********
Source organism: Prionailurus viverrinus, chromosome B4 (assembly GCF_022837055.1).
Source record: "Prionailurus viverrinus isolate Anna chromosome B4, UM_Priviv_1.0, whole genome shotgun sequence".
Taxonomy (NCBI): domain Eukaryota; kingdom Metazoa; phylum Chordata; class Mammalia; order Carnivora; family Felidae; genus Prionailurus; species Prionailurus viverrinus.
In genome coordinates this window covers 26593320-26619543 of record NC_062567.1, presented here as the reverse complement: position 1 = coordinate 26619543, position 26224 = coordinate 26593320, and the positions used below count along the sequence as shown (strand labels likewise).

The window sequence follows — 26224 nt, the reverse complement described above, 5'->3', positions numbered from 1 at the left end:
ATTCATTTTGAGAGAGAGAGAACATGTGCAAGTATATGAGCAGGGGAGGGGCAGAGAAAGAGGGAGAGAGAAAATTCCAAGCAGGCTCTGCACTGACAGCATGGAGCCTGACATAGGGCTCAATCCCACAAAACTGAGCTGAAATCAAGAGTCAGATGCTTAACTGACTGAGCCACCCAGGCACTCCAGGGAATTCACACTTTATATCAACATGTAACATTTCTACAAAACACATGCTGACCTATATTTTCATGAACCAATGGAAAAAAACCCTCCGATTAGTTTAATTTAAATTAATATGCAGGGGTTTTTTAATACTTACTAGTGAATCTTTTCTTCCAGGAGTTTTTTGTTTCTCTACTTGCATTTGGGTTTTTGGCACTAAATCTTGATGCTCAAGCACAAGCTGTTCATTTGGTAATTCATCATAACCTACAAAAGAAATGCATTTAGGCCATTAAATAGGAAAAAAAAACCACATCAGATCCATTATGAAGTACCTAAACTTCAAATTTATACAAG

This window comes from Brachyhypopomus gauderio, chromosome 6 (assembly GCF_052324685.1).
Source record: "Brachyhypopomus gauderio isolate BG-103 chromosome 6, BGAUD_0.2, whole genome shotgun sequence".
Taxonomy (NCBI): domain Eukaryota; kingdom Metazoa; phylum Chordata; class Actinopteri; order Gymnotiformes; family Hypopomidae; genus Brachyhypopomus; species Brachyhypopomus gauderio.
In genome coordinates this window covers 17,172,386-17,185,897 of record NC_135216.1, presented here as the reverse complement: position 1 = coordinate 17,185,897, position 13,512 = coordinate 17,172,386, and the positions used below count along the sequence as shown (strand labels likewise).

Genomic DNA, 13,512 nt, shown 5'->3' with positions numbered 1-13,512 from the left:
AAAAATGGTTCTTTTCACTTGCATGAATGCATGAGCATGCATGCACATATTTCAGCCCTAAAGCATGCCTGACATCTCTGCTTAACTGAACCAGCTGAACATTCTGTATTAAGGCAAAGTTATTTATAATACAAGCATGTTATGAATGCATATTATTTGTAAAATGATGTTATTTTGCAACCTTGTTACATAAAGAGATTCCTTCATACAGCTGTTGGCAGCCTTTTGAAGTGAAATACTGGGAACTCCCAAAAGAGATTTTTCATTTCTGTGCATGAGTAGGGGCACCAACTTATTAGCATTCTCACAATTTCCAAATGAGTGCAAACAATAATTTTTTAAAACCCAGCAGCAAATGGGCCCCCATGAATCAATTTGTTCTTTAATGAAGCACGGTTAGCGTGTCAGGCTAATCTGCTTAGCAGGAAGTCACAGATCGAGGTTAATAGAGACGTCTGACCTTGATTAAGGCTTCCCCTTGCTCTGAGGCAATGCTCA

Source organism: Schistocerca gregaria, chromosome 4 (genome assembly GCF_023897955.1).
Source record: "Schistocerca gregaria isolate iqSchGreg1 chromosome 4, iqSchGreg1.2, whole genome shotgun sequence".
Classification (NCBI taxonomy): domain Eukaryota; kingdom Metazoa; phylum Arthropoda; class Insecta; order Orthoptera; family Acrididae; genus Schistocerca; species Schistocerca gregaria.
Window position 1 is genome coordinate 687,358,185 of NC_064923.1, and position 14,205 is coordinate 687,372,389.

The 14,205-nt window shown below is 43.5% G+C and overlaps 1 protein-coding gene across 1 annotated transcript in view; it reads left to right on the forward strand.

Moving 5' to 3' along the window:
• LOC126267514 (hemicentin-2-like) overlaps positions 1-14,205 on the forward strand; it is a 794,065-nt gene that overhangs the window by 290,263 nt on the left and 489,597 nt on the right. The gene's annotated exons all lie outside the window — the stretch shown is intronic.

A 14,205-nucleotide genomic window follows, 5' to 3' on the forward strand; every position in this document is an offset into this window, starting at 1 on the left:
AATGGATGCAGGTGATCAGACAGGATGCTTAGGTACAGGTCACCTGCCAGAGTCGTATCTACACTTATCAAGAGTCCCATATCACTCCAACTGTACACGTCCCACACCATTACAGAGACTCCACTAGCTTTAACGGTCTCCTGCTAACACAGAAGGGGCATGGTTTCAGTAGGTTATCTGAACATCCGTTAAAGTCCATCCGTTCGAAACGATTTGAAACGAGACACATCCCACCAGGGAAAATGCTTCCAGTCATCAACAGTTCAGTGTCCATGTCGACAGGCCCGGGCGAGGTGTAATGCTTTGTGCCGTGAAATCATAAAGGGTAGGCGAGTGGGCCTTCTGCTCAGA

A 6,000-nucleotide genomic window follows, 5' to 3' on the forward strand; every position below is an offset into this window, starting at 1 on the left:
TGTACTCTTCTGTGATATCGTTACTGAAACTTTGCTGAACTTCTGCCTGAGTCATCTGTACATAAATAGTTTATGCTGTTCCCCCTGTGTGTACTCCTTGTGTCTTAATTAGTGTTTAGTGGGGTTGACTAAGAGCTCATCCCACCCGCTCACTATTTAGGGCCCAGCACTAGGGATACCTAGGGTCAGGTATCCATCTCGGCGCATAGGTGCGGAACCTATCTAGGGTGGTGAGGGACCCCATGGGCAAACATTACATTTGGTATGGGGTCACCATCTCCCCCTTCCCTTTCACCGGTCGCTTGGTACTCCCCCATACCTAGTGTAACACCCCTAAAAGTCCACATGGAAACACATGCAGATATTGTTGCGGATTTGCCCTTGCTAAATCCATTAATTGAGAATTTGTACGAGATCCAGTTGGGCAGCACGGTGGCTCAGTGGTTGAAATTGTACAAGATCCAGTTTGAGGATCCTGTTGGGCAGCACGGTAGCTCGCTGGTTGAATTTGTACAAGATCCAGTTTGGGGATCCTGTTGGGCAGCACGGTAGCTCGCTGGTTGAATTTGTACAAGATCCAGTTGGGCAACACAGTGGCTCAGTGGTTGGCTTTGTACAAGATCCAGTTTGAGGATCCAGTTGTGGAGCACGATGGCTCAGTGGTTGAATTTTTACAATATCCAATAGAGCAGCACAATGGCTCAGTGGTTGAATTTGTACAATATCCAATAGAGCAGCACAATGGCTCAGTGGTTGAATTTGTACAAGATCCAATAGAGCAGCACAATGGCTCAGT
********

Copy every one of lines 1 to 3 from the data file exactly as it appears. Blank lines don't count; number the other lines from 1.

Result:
Source organism: Prionailurus viverrinus, chromosome B4 (assembly GCF_022837055.1).
Source record: "Prionailurus viverrinus isolate Anna chromosome B4, UM_Priviv_1.0, whole genome shotgun sequence".
Taxonomy (NCBI): domain Eukaryota; kingdom Metazoa; phylum Chordata; class Mammalia; order Carnivora; family Felidae; genus Prionailurus; species Prionailurus viverrinus.